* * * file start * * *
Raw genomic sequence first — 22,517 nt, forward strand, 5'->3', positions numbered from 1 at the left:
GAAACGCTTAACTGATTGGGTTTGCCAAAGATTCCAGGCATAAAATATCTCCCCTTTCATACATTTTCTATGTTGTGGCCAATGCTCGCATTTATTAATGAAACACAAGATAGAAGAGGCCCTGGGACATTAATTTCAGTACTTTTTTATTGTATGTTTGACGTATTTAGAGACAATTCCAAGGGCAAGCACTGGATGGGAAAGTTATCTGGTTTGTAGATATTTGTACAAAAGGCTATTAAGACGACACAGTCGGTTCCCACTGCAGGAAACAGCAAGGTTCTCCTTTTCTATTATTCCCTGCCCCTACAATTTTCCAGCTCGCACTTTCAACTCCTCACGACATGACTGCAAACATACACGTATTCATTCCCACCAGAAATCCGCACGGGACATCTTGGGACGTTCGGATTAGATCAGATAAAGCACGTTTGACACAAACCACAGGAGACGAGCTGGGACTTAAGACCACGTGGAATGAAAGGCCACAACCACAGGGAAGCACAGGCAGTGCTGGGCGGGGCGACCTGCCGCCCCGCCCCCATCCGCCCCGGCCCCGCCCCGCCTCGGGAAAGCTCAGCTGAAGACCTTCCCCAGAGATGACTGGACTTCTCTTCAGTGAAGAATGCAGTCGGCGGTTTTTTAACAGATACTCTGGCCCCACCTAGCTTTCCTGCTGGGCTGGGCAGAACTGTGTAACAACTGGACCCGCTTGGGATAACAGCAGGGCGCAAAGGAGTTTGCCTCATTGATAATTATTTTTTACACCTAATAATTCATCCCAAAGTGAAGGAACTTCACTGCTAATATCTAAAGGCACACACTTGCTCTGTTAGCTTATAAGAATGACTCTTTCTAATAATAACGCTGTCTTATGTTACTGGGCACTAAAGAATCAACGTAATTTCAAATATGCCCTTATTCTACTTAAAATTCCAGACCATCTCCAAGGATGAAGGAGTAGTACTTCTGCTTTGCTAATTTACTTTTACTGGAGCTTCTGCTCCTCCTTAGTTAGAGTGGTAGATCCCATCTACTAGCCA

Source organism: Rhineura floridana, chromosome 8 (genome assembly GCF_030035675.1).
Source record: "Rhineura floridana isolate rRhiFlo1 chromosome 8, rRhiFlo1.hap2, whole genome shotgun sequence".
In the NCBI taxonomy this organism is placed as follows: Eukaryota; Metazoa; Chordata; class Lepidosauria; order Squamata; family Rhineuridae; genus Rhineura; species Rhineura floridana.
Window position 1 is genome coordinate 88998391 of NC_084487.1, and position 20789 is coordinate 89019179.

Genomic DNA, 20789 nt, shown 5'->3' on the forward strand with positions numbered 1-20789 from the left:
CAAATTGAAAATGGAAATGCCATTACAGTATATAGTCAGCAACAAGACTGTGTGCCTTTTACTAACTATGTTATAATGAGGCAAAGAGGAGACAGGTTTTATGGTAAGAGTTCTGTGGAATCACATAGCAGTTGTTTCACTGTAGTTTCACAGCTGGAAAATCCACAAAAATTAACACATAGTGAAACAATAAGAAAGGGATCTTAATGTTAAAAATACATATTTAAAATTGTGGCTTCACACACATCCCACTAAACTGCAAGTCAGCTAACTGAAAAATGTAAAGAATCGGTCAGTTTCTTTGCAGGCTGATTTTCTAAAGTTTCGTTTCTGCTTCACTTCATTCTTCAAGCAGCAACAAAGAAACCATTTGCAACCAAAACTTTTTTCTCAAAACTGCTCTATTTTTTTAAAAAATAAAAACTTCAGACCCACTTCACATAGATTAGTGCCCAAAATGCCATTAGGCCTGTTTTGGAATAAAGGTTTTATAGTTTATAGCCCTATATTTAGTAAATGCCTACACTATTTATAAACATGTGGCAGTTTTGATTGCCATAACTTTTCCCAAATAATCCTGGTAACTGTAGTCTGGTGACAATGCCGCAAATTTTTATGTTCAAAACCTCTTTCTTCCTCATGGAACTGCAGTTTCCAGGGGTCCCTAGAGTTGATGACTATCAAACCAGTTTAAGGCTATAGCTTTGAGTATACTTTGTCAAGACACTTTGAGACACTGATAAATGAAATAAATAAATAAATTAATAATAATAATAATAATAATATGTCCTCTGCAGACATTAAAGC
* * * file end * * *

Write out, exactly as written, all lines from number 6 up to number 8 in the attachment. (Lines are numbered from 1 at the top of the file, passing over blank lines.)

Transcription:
Window position 1 is genome coordinate 88998391 of NC_084487.1, and position 20789 is coordinate 89019179.

Genomic DNA, 20789 nt, shown 5'->3' on the forward strand with positions numbered 1-20789 from the left:
CAAATTGAAAATGGAAATGCCATTACAGTATATAGTCAGCAACAAGACTGTGTGCCTTTTACTAACTATGTTATAATGAGGCAAAGAGGAGACAGGTTTTATGGTAAGAGTTCTGTGGAATCACATAGCAGTTGTTTCACTGTAGTTTCACAGCTGGAAAATCCACAAAAATTAACACATAGTGAAACAATAAGAAAGGGATCTTAATGTTAAAAATACATATTTAAAATTGTGGCTTCACACACATCCCACTAAACTGCAAGTCAGCTAACTGAAAAATGTAAAGAATCGGTCAGTTTCTTTGCAGGCTGATTTTCTAAAGTTTCGTTTCTGCTTCACTTCATTCTTCAAGCAGCAACAAAGAAACCATTTGCAACCAAAACTTTTTTCTCAAAACTGCTCTATTTTTTTAAAAAATAAAAACTTCAGACCCACTTCACATAGATTAGTGCCCAAAATGCCATTAGGCCTGTTTTGGAATAAAGGTTTTATAGTTTATAGCCCTATATTTAGTAAATGCCTACACTATTTATAAACATGTGGCAGTTTTGATTGCCATAACTTTTCCCAAATAATCCTGGTAACTGTAGTCTGGTGACAATGCCGCAAATTTTTATGTTCAAAACCTCTTTCTTCCTCATGGAACTGCAGTTTCCAGGGGTCCCTAGAGTTGATGACTATCAAACCAGTTTAAGGCTATAGCTTTGAGTATACTTTGTCAAGACACTTTGAGACACTGATAAATGAAATAAATAAATAAATTAATAATAATAATAATAATAATATGTCCTCTGCAGACATTAAAGC